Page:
So it was the next time I had to go shopping with my husband Bill (who by the way is a great coordinator of clothes when they’re for me; a most difficult shopper for himself)) and Elizabeth (the 5 year old who knows). I let them pick out some clothes that included a wide leather belt with an elephant’s head, trunk and all, as the buckle. I only decided on the belt since my three-year-old buddy Gabriel loves elephants.
And it was because of Gabriel that I ventured to wear such a bold thing as an elephant head belt when I went over to read to him one morning.
His delight seeing the elephant encouraged me to wear it the following weeks. (His mother April who also has the coordinates-clothes-great gene, politely tolerated my wearing the same thing week after week.)
I got so comfortable wearing the elephant belt those mornings, that I branched out and actually wore it in public.While Bill and I walked down Spring Street in Eureka Springs last winter, four different fashionista women laden with shopping bags commented on what a great belt I had on. Hmmm. I kinda got it–that rush of endorphins–for those few minutes of high compliments.
So do clothes make the man or woman, or do we make our clothes? I suppose our lives prove our priorities and its continual balancing act.
Yet, don’t we all feel a lift and surge of confidence when we have on the right stuff?
This past week when Ari had our ten-year-old grandson W.C. try on his first sports coat for a funeral, he said, “I feel like the president! Now all I need is a handkerchief for my pocket, and I’ll be a real gentleman.”
And may we all have the free-spirit of our two-year-old granddaughter Lily. Her mother Kelly recently shared how Lily is now at that decisive age when everything she wears–shorts, swimsuits, pajamas–all go with her pink cowboy boots. Just you try to tell a two-year-old, she can’t wear her boots.
I’ll end with part of an email from my friend Emily who arises each morning and dresses quite chicly in her beautifully coordinated outfits to work in her downtown art studio. (I simply mosey into an adjoining room, wearing my husband’s discarded dress shirts and paint-splattered yoga pants.) Like me, though, Emily loves her comfortable shoes.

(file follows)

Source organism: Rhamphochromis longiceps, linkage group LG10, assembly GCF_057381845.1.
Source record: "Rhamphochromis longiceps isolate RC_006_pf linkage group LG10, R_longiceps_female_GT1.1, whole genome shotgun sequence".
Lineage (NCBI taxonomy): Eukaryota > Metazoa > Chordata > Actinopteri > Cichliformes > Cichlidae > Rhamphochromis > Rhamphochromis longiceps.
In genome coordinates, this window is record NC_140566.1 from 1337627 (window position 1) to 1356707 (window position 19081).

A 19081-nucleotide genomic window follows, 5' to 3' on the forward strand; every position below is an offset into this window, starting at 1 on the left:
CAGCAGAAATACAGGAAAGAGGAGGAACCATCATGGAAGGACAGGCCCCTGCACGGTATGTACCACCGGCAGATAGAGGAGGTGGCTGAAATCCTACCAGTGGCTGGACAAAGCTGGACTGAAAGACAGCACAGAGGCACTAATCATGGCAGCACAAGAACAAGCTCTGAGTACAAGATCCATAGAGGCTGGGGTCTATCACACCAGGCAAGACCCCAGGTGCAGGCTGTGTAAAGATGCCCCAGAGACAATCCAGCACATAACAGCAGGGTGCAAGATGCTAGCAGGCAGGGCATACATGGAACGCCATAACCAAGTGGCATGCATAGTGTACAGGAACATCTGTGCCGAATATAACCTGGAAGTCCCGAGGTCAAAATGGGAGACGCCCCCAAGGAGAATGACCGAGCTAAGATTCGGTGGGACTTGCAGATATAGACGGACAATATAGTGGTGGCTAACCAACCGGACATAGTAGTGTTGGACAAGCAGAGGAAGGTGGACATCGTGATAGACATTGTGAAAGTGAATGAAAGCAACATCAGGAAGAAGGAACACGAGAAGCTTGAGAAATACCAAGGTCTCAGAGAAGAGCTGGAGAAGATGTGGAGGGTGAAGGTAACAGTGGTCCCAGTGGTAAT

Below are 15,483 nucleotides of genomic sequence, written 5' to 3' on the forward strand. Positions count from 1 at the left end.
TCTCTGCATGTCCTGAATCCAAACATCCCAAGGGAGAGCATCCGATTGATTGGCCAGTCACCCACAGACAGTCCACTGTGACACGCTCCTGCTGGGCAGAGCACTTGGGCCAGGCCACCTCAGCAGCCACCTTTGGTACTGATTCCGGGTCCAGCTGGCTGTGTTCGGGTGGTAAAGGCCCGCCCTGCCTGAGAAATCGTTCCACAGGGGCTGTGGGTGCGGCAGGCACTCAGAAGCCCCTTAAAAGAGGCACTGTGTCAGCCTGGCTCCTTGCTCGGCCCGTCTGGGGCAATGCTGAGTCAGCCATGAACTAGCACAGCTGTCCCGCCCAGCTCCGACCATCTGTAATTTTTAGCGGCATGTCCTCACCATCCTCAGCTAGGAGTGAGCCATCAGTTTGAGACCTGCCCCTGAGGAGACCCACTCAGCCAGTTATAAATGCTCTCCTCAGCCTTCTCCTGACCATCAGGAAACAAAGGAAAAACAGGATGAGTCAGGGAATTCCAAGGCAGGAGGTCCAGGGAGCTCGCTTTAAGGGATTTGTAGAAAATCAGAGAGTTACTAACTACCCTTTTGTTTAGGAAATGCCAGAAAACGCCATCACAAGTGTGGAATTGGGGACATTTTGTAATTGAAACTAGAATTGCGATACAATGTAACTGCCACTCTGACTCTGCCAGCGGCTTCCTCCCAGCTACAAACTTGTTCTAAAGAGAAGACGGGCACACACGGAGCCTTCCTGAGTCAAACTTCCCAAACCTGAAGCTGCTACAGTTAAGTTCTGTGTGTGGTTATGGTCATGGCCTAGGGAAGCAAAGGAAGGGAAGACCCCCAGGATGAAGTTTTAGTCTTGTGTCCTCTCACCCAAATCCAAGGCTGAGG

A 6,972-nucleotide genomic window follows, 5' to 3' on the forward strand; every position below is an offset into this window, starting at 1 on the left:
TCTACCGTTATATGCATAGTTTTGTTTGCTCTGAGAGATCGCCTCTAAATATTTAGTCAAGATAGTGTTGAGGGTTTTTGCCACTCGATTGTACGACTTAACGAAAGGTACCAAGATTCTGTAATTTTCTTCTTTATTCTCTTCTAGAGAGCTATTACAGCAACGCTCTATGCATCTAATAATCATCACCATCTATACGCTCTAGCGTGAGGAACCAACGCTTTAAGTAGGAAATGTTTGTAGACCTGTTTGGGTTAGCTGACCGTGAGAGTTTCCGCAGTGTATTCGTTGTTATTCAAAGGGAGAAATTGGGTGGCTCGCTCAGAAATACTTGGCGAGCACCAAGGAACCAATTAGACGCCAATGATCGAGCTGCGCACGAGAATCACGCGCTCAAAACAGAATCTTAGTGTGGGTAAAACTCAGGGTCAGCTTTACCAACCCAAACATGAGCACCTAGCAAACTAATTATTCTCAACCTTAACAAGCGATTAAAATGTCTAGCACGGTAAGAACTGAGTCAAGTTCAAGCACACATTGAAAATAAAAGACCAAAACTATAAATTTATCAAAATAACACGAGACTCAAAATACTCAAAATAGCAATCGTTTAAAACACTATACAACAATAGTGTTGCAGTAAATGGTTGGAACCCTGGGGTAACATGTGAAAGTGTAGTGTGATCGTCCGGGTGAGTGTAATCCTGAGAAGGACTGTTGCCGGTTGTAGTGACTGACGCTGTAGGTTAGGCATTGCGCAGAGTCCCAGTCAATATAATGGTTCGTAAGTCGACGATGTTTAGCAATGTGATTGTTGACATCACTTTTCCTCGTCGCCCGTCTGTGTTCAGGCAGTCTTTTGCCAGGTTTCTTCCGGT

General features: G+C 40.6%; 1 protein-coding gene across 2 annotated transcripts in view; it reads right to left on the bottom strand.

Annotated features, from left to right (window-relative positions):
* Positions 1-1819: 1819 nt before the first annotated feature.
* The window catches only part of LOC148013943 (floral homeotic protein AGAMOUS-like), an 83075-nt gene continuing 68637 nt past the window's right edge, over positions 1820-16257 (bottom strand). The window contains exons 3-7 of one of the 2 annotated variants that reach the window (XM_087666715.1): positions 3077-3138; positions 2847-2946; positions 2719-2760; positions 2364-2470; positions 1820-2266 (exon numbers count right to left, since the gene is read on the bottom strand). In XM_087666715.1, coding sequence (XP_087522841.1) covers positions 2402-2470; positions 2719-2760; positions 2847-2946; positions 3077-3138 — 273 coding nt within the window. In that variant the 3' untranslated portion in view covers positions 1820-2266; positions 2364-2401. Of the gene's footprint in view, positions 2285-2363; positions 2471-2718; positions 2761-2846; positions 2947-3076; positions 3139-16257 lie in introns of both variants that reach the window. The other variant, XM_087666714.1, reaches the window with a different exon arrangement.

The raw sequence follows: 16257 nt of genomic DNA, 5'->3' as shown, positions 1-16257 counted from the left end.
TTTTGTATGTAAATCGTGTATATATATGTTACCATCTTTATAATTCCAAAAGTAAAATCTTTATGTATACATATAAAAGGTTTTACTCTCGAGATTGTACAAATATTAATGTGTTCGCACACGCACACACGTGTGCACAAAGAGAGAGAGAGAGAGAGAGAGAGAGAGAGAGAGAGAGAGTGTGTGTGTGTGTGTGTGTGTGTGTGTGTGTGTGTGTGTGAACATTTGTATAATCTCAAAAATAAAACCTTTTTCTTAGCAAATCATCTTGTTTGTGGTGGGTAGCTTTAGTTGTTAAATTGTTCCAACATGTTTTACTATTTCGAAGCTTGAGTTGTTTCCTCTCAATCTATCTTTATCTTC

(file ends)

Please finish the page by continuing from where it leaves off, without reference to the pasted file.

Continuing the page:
Whew, a busy day here! Not much painting, but lots of running around, and, I’ll admit, I BOUGHT YET ANOTHER PAINT BRUSH…okay, 3, if you must know. Other people love shoes, so I guess my habit is cheaper. If I had cute little feet, maybe I’d love shoes also. I do have to tell you. I went to Nordstrom’s to their shoe sale in hopes of getting something other than sandals to wear in Pensacola at Thanksgiving, and they had these daaarrrling shoes, flats with a really cute bow on the very back. I asked the girl to see them in my size, rather our size. She opened up the box and got out a shoe, and we both just died laughing….a shoe in a 10 further elongated with a bow on the back, appears to be at least 24″ long. Noah could have used it for the ark. I still tried it on, and as much as the girl wanted to make a sale, we died laughing all over again.
May I say though that if I could paint like Emily, I wouldn’t care if I wore a size 10 boat/shoe! (I’m almost there in my size 9.) Emily is one who beat breast cancer. Actually I think she pummeled it with her paint brushes. Enjoy viewing some of her works: www.EmilyJamesArt.com
So Fashionistas, enjoy your sense of style, but please be gentle to those of us who most often ask, “Let’s see, today, do I want to be comfortable and kind ? Or daaaarrling and cranky?”
Be kind anyway. Wear prints with plaids if you like, and live loverly.
If you are coming to the HU 89th Annual Lectureship Series September 30-October 3, I’ll be speaking at 9:45 Wednesday morning, October 3. In relationship to Joshua 6, I’ll highlight my growing circles of faith through difficulties, enriching my intimate walk with God. It will be a tremendous time for fellowship and Bible enrichment.
A discussion about “depression” begins in Heavy Hurts. The Inspirational Thoughts shares how snapping my fingers never let me begin that perfect life.